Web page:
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Aspirin presentation.

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Jamie Edwards

on 26 February 2013

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Transcript of Aspirin presentation.

Aspirin Aspirin is a common household medicine with a variety of uses:

Analgesic (Painkiller)
Antipyretic (Lowers Temperature)
Anticoagulant (Helps alleviate and prevent clotting of blood)
Anti-inflammatory (Helps prevent swelling) Kos Described as early as 460BC, by the modern "father of medicine"' Hippocrates. He advised the powdered bark and leaves of willow trees be brewed into a tea and drunk to relieve pain. Elberfeld The first person to artificially synthesis the main active chemical in aspirin was a German chemist by the name of Felix Hoffmann in 1897.

He had discovered a chemical called acetylsalicylic acid, which still forms the basis of modern day aspirin. When originally marketed, aspirin was sold in small clear vials and the patients had to measure the dosage themselves Although aspirin's prevalence has decreased as other painkillers were discovered with less side effects, other uses were found for the drug.

In modern times aspirin is used for people in cardiac distress or suffering from a heart attack.
This useful side effect is a result of the drugs anti-platelet effects. A heart attack is a partial or total blockage of the coronary arteries which supply the heart with blood. Aspirin can be used in a preventative and damage control style method.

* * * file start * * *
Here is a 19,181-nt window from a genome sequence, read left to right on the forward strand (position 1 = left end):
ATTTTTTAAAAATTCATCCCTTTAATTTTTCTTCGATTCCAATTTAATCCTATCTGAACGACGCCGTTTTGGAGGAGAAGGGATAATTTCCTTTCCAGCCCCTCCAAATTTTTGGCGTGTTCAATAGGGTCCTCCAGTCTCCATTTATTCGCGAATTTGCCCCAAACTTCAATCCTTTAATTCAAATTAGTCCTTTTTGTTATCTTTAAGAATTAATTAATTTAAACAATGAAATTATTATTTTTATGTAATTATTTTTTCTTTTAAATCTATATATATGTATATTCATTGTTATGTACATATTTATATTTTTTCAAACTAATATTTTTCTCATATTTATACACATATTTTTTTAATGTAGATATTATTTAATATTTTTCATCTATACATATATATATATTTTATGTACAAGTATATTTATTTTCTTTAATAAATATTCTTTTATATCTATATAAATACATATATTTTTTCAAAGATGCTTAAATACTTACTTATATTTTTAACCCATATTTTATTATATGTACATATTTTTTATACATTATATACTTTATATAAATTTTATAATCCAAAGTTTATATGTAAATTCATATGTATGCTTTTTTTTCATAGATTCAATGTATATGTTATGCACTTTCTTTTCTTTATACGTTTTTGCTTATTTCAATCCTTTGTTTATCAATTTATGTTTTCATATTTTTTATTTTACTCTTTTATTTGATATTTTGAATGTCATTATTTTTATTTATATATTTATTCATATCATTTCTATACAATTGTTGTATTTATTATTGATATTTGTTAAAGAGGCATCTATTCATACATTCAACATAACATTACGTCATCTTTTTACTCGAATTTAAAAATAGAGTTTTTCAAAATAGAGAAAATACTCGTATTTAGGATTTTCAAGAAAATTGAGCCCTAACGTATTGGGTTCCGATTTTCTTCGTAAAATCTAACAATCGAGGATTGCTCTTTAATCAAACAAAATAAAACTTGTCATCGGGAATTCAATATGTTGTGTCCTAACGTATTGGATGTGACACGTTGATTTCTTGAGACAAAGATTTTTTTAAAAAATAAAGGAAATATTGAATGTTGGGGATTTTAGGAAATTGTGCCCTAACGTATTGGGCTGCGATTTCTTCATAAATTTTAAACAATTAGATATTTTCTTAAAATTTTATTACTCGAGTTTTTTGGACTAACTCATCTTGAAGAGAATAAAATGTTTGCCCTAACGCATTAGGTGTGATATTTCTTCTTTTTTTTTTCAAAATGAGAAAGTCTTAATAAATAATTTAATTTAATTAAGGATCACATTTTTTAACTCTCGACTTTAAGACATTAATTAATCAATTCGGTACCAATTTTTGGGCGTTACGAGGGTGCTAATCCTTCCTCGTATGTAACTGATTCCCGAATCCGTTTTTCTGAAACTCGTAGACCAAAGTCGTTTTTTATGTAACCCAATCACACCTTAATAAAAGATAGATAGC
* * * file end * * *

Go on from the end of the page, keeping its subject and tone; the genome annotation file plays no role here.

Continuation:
If given during a heart attack aspirin can help clear the blockage in the artery preventing loss of heart muscle and possible death It can also be taken in low dosages in the long term in those at risk of possible blood clots to help reduce this chance. But aspirin is not without its risks...... Aspirin, if given to the wrong person or at the wrong time can do catastrophic damage. This is evident from the side effects.... Side effects of aspirin:

Broncospasm (Coughing or Asthma like symptoms).

Internal haemorrhaging if the person has an active stomach ulcer.

The worsening of bleeding disorders such as haemophilia.

A brain and liver disease called Reyes syndrome if given to a patient under 16. Despite its side effects Aspirin is still a very useful drug in medicine, despite being outpaced by Paracetamol and Ibuprofen.

Its packaging has evolved with the drug and can be water soluble, chewable or swallowed. As described in the video earlier, a patient in cardiac distress should be given a single 300mg Aspirin tablet, to be chewed if non soluble. If it is soluble should be left to dissolve sub-lingually (Under the tongue).

Do not give if:
The patient is Allergic
They have a Bleeding disorder
They have a Bleeding stomach ulcer
They Are under 16 years old

ABBA: Allergic, Bleeding disorder, Bleeding ulcer Are under 16

This should be given immediately after calling an ambulance. Questions?
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